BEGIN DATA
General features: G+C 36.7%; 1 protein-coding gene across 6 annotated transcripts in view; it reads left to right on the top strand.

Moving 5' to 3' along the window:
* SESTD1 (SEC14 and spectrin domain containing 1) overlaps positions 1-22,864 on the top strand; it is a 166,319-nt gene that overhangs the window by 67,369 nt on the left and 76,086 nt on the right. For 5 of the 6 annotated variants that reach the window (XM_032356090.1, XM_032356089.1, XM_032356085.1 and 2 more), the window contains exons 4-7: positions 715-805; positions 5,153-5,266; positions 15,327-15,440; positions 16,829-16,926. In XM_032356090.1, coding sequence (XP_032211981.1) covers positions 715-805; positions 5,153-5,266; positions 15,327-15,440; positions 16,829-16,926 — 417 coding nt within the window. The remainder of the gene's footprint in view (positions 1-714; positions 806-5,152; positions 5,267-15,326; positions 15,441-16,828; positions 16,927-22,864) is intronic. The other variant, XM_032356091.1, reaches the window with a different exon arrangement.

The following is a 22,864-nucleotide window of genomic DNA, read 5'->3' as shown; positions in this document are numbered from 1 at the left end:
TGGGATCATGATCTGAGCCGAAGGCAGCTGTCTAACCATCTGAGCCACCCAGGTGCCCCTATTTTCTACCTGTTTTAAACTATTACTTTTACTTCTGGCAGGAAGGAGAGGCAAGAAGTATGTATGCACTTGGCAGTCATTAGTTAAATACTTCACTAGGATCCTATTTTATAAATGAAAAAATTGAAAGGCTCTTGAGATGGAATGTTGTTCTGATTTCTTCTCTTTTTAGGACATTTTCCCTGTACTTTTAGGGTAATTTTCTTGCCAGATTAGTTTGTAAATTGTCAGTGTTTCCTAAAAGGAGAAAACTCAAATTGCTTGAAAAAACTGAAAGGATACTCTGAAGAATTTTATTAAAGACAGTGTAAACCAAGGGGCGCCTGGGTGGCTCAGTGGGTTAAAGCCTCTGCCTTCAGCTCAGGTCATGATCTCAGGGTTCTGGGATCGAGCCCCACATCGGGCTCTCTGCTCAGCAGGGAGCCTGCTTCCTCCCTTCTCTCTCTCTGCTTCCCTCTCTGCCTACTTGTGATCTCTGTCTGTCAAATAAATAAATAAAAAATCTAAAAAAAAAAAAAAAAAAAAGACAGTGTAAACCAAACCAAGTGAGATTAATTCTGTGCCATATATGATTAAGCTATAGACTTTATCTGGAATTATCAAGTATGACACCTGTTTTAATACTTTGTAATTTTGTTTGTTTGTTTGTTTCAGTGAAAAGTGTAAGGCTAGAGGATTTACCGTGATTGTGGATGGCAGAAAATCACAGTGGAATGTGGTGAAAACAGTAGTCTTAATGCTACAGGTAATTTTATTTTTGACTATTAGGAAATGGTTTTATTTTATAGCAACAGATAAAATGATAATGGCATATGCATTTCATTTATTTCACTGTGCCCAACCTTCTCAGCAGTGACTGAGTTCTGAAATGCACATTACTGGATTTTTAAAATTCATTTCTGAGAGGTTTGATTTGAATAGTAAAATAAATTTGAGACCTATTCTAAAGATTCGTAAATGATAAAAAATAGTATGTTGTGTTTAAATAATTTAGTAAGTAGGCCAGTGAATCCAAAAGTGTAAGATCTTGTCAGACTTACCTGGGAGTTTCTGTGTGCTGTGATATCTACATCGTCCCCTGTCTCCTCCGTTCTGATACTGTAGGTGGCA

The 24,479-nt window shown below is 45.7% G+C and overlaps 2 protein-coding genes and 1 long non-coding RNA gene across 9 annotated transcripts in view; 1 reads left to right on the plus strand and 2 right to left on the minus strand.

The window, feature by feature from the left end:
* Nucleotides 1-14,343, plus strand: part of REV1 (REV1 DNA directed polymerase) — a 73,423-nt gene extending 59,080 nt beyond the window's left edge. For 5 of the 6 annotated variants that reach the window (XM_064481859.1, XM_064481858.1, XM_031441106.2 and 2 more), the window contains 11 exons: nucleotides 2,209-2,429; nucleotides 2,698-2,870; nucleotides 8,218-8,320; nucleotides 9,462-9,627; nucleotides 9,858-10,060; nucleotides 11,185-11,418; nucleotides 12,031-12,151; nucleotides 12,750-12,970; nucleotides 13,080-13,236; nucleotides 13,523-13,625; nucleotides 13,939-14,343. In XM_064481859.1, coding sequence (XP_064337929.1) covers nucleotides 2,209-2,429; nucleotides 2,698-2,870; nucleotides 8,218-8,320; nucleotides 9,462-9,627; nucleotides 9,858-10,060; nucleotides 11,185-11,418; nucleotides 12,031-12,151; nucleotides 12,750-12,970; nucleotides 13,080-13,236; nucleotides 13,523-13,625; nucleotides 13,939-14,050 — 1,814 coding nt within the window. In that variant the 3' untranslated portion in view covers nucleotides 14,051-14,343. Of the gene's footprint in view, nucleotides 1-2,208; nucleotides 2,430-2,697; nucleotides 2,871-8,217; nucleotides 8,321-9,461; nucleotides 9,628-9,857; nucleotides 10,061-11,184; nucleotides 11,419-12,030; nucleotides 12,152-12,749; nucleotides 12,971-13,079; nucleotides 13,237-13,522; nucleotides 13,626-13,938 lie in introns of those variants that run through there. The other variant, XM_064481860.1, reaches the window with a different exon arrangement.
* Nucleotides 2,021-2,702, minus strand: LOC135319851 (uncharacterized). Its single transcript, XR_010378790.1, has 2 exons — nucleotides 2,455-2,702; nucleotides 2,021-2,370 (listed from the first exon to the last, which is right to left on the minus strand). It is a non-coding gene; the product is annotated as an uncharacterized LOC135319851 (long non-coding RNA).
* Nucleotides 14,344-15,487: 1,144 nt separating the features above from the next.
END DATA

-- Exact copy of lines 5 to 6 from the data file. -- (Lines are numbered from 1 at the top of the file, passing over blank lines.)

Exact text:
TGGGATCATGATCTGAGCCGAAGGCAGCTGTCTAACCATCTGAGCCACCCAGGTGCCCCTATTTTCTACCTGTTTTAAACTATTACTTTTACTTCTGGCAGGAAGGAGAGGCAAGAAGTATGTATGCACTTGGCAGTCATTAGTTAAATACTTCACTAGGATCCTATTTTATAAATGAAAAAATTGAAAGGCTCTTGAGATGGAATGTTGTTCTGATTTCTTCTCTTTTTAGGACATTTTCCCTGTACTTTTAGGGTAATTTTCTTGCCAGATTAGTTTGTAAATTGTCAGTGTTTCCTAAAAGGAGAAAACTCAAATTGCTTGAAAAAACTGAAAGGATACTCTGAAGAATTTTATTAAAGACAGTGTAAACCAAGGGGCGCCTGGGTGGCTCAGTGGGTTAAAGCCTCTGCCTTCAGCTCAGGTCATGATCTCAGGGTTCTGGGATCGAGCCCCACATCGGGCTCTCTGCTCAGCAGGGAGCCTGCTTCCTCCCTTCTCTCTCTCTGCTTCCCTCTCTGCCTACTTGTGATCTCTGTCTGTCAAATAAATAAATAAAAAATCTAAAAAAAAAAAAAAAAAAAAGACAGTGTAAACCAAACCAAGTGAGATTAATTCTGTGCCATATATGATTAAGCTATAGACTTTATCTGGAATTATCAAGTATGACACCTGTTTTAATACTTTGTAATTTTGTTTGTTTGTTTGTTTCAGTGAAAAGTGTAAGGCTAGAGGATTTACCGTGATTGTGGATGGCAGAAAATCACAGTGGAATGTGGTGAAAACAGTAGTCTTAATGCTACAGGTAATTTTATTTTTGACTATTAGGAAATGGTTTTATTTTATAGCAACAGATAAAATGATAATGGCATATGCATTTCATTTATTTCACTGTGCCCAACCTTCTCAGCAGTGACTGAGTTCTGAAATGCACATTACTGGATTTTTAAAATTCATTTCTGAGAGGTTTGATTTGAATAGTAAAATAAATTTGAGACCTATTCTAAAGATTCGTAAATGATAAAAAATAGTATGTTGTGTTTAAATAATTTAGTAAGTAGGCCAGTGAATCCAAAAGTGTAAGATCTTGTCAGACTTACCTGGGAGTTTCTGTGTGCTGTGATATCTACATCGTCCCCTGTCTCCTCCGTTCTGATACTGTAGGTGGCA

The 24,479-nt window shown below is 45.7% G+C and overlaps 2 protein-coding genes and 1 long non-coding RNA gene across 9 annotated transcripts in view; 1 reads left to right on the plus strand and 2 right to left on the minus strand.